Great information!!! This all helps very much. thanks!!
I recently pulled apart the rear axle in my '13 runabout, and it had two perfect babbit thrust washers, but of course I didn't re-use them. However, everything else is genuine Ford, including the babbit front driveshaft bushing.
It seems like the old original front driveshaft bushings holds up much better over time than the original rear thrust bearings, maybe the front driveshaft bearings were made out of the same good babbitt composition as the bearings in the engine, 86% tin, 7% copper and 7% antimony while the rear end thrust washers were lead babbitt?
Here is a Ford axle with script and 'X' at the end of the script. Usual place, in the keyway. Now if the axle is poor, and keyway wallowed out, then hard to see
And found some with Ford script in very small font size in the 'unfinished' raw black area, new the finished size end.
Script Ford, and X behind, many times on front axles that 'AA" or 'AAX' material mark is only an 'X' too.
I must apologize for making a mistake in my earlier posting on rear axle steel. When I wrote my comment I was several days away from my filing cabinets which contain my collection of documents related to the drawings and changes that occurred over the 20 years of development and production of the Model T. Upon arriving home I looked for the record of changes for T-2818 Rear Axle Shaft. Unfortunately, although I have read the record of changes on the Rear Axle Shaft, I only found copies of the parts drawings of the shafts. My drawings show that by 1927 the material specifications had been up graded to EE steel, but not when the change from AAA or AAX steels were made, and how the axles were marked to distinguish between AAX and EE steel.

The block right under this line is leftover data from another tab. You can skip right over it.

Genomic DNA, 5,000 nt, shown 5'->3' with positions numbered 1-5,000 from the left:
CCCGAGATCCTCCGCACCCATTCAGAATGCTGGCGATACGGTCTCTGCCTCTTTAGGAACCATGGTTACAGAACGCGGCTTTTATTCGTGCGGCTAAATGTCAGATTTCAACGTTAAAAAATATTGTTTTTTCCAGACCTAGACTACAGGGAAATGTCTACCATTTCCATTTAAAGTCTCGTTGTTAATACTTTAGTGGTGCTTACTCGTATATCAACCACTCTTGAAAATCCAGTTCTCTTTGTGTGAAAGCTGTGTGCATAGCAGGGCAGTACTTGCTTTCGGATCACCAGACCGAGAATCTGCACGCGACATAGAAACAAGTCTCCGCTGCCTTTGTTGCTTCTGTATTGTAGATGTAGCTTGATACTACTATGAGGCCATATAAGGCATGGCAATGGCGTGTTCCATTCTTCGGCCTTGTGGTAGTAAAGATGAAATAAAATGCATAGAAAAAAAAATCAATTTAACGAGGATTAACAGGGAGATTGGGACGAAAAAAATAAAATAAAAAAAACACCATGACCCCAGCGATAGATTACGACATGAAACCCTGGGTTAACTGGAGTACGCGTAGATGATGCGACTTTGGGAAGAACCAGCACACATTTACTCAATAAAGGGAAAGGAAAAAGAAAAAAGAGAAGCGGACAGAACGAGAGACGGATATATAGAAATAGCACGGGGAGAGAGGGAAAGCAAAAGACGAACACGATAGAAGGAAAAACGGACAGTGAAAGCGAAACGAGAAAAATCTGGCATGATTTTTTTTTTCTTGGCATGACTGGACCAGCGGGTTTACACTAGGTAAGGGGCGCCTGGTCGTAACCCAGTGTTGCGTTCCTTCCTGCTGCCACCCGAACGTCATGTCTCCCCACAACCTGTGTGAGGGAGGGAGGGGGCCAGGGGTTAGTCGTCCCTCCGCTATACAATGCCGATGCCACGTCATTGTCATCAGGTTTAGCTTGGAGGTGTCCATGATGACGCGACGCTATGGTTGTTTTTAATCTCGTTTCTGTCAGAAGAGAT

AAA and AAX were Chrome Vanadium alloy steels. In 1906-1908 Vanadium steel was the "Super Steel" of its time. EE steel is a manganese carbon steel. I found the reason why Ford Motor Company changed from AAX to EE steel in the Reminiscences of John Wandersee. Wandersee was one of the first employees hired by C. Harold Wills and Henry Ford in late 1902 when they were working on the prototype of the original Model A. When FMC was formed in June of 1903, Wandersee became one of the first employees. Around 1906 he became the first metallurgist for the Ford Motor Company. If you can find the picture of Henry Ford and 7 other FMC employees as they are stamping the numbers into engine #15,000,000, Wandersee is one of them.
So here is what Wandersee had to say about Vanadium steel on page 27 of his Reminiscences.